In the wake of the FTX crash, a team led by Nikolaos Panigirtzoglou at JPMorgan estimated that the price of bitcoin may fall to $13,000. The declining cost of Bitcoin production is just another factor that may eventually lead to the currency’s demise.
The fundamental difficulty, according to JPMorgan’s experts, is not Sam Bankman Fried’s exchange, but the lack of organizations that can aid. They asserted:
“What makes this new phase of crypto deleveraging induced by the apparent collapse of Alameda Research and FTX more problematic is that the number of entities with stronger balance sheets able to rescue those with low capital and high leverage is shrinking.”
Will Bitcoin go down?
Some market participants may see this price as the “lower bound” of this crypto winter, which may have a negative impact on the price of bitcoin as an outcome of this event.
They pointed: “The decline in the production cost might be perceived as negative for the bitcoin price outlook going forward to the extent that the production cost is perceived by some market participants as the lower bound of the bitcoin’s price range in a bear market.”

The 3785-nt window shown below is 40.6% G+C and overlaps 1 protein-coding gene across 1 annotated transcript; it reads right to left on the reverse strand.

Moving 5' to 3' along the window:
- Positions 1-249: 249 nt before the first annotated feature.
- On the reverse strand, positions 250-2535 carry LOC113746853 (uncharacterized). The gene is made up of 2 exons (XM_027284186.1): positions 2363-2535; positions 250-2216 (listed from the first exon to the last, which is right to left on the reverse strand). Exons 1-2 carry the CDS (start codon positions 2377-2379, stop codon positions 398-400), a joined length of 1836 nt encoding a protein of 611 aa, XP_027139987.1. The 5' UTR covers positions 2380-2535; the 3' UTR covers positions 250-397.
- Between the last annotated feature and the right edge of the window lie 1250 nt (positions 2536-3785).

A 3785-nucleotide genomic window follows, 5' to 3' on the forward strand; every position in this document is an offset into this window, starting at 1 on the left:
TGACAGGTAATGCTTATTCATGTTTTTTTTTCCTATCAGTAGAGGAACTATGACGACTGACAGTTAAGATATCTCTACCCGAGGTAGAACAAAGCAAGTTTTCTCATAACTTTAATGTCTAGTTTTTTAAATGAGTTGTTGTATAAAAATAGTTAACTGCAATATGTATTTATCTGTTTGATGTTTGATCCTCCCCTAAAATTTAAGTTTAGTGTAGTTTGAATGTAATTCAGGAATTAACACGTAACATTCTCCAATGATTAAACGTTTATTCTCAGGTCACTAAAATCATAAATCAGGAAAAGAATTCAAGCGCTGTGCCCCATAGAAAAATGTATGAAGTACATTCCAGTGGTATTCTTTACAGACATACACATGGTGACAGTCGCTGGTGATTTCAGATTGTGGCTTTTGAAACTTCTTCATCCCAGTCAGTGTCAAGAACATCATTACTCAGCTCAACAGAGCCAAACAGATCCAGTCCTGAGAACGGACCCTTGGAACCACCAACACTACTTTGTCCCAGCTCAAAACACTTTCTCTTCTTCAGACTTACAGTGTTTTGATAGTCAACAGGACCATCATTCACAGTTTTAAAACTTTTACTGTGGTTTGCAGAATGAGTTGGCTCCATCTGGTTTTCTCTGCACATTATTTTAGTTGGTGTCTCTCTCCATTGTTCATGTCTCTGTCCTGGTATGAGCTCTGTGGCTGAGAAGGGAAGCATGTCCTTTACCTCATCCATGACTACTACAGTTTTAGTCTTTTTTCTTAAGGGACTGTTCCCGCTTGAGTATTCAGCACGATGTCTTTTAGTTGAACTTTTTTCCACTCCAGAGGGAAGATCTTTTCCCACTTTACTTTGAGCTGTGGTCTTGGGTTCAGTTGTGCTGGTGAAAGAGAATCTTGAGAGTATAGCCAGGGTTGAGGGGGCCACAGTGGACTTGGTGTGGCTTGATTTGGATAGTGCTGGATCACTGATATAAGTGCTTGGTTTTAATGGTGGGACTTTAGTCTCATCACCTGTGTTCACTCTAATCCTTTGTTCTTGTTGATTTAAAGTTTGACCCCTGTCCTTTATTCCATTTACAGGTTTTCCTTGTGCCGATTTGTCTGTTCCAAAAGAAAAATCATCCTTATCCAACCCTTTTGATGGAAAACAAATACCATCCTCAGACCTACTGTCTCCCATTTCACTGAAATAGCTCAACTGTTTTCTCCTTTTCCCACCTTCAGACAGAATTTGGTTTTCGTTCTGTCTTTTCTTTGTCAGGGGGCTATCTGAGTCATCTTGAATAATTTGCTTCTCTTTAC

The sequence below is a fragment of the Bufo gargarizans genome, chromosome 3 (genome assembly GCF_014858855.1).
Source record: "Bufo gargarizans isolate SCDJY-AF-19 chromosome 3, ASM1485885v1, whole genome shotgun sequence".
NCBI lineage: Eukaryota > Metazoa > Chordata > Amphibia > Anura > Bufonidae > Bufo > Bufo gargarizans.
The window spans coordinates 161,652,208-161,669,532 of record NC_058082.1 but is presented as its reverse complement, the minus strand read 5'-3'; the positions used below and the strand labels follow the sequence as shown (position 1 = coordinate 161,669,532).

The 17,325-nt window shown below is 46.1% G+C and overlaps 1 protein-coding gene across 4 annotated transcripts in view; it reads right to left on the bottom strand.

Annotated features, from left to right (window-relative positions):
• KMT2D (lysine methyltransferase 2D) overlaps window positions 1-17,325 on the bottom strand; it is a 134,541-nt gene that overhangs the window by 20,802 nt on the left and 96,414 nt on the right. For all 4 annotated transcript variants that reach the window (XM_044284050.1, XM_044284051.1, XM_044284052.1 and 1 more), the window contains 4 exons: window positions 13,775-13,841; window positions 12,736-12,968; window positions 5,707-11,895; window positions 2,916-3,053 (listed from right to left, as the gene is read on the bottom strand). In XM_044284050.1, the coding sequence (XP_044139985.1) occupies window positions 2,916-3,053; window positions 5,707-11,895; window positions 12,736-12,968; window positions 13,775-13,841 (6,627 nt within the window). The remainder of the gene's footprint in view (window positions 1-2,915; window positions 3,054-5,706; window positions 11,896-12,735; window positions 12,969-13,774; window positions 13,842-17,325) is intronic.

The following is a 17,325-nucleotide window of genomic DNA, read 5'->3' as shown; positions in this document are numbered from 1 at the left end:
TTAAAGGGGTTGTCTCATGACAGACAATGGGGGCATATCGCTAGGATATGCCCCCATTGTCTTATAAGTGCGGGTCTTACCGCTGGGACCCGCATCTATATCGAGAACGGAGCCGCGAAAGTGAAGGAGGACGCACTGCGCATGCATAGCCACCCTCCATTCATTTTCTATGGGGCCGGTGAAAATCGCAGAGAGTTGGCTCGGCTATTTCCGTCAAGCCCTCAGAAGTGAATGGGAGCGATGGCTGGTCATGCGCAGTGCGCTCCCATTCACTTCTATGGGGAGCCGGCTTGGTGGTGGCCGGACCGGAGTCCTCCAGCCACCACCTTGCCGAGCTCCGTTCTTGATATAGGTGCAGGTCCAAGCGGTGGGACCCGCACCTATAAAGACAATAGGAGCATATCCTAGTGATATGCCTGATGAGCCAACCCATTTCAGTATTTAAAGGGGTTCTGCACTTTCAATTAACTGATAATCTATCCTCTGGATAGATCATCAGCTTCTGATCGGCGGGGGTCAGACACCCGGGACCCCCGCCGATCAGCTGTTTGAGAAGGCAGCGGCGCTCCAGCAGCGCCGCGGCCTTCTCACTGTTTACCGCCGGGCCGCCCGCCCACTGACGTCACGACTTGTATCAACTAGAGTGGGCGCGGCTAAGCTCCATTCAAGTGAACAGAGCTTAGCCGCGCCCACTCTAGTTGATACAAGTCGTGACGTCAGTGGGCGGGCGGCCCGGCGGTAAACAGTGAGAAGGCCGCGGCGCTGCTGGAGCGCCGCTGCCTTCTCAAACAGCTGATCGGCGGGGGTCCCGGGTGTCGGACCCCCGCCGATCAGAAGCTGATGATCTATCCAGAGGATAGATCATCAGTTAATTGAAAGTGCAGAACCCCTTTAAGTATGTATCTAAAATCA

A report by Bloomberg predicted that the current crash of the cryptocurrency market would escalate in the coming days, resulting in a further decrease in the value of bitcoin. FTX’s issue and Alameda Research’s disruption sparked a “cascade of margin calls” that might push the price of the leading cryptocurrency to $13,000.
In spite of the current uncertainty throughout the entire crypto sector, it was thought that things would settle down if Binance acquired the problematic FTX. However, on November 9th, the largest cryptocurrency exchange in the world reversed course, citing “issues beyond our control or ability to help” as their reason.
The statement sent more fear throughout the market, sending it down below $850 billion. For example, the price of Bitcoin fell to $15,500, a level not seen in two years.